We live in a dangerous world. One moment, you could be walking along a quiet city sidewalk, and the next, you could be crushed by a falling piano. Or, you might be minding your own business at night, harmlessly following a neighborhood teenager in your car, getting out of your car, giving him a friendly wave with your 9mm pistol, and before you know it, that teenager might be beating you up. Yes, the world can be extremely unpredictable, and you never know who the good guys and bad guys are. That is why, for your own safety, it is important to profile the people around you based on stereotypes and broad generalizations, and then act on your assumptions before considering their merits in the context of the situation.
You can tell a lot about a person by the way he looks. For example, we all know that most black men in this country are violent criminals because they commit a disproportionate percentage of all violent crimes. Therefore, when approaching a black man on the streets, we should assume that he is a violent criminal and avoid him. Or, if you happen to live in Florida, shoot him. Similarly, because white men commit a disproportionate percentage of securities fraud, we should assume that all white men are crooks and ban them from working in financial institutions. White men, as we know, are born with an innate proclivity to committing securities fraud, and to place them in an environment where they are tempted each and every day to do so is simply asking for trouble.
There are other dangerous groups of people we should be profiling as well. Straight people commit a disproportionate percentage of hate crimes against gay people and so all heterosexuals should all be considered hateful bigots unless they can prove otherwise. Men, to give you an even more frightening example, commit a disproportionate percentage of violence against other men, women, children, animals, and inanimate objects, and so therefore, we should not allow any man near any other person or thing without at least performing a thorough background check. There are so many more examples I could give. Conservatives are more likely to commit tax fraud, expecting mothers are more likely to steal merchandise from maternity stores, and little people are more likely to commit crimes that involve hiding in tight spaces. These people have proven time and time again that they simply cannot be trusted.
Some people might argue that in order to reduce crime and violence, it is necessary to make systemic changes to address economic inequality, improve cultural education, and expand access to vital social resources. But those people are called liberals, and liberals are more likely to have IQs below 70. The plain fact is that if someone belongs to a group that, statistically speaking, is more likely to commit a crime, it is our right, in fact, our duty, to assume that person is a criminal and treat him as such. If you belong to one of these groups and you are not a criminal, it is not my responsibility to change my perception of you as a criminal. No, it is your responsibility to change your behavior so that I am not suspicious of you. If you are white and don’t want me to assume that you are embezzling money from a large corporation, then stop acting so… white. If you are a man and don’t want me to assume that you are a woman/man/child/inanimate object-abuser, stop acting so… manly. If you are black and you don’t want me to assume that you are a criminal, then you should dress in tight-fitting, pastel-colored clothing, walk slowly (but not too slowly), and speak cheerfully into your Bluetooth phone in an impeccable British accent. The point is, you are the one who needs to change, not me.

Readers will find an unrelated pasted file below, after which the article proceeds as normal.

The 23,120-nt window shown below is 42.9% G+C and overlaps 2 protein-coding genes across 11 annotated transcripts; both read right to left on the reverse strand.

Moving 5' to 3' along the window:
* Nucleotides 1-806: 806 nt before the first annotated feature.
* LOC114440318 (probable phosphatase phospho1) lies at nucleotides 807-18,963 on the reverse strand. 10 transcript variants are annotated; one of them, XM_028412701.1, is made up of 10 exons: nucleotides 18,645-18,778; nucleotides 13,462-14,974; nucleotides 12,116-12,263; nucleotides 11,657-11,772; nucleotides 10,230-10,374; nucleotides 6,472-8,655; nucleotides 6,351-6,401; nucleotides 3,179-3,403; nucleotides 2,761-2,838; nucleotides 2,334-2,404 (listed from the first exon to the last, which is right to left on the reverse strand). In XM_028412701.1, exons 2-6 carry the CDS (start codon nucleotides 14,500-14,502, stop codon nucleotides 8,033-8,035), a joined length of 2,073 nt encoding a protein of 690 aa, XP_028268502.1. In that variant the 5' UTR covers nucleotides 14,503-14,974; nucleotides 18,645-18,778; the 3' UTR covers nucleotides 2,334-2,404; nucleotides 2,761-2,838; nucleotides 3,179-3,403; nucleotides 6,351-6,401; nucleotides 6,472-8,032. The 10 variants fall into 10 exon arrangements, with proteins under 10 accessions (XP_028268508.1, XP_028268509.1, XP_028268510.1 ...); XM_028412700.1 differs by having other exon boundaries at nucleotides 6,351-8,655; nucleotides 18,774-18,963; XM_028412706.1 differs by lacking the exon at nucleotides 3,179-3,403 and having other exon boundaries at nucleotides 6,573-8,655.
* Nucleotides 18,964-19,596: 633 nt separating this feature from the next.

Dangerous people are everywhere you look. The kid at the bus stop wearing baggy jeans might be a drug dealer, your accountant might be a thief; and that Vietnamese woman who bags your groceries? She’s the head of an underground human trafficking cartel. Someone might look harmless when you first see them, but follow anyone around long enough, holding your gun, and they start to act real suspicious: nervously glancing back at you, walking funny, and frantically whispering into their phone. And at that point, it is your right and your responsibility to confront that person, gun in hand, and prepare to stand your ground against whatever happens next.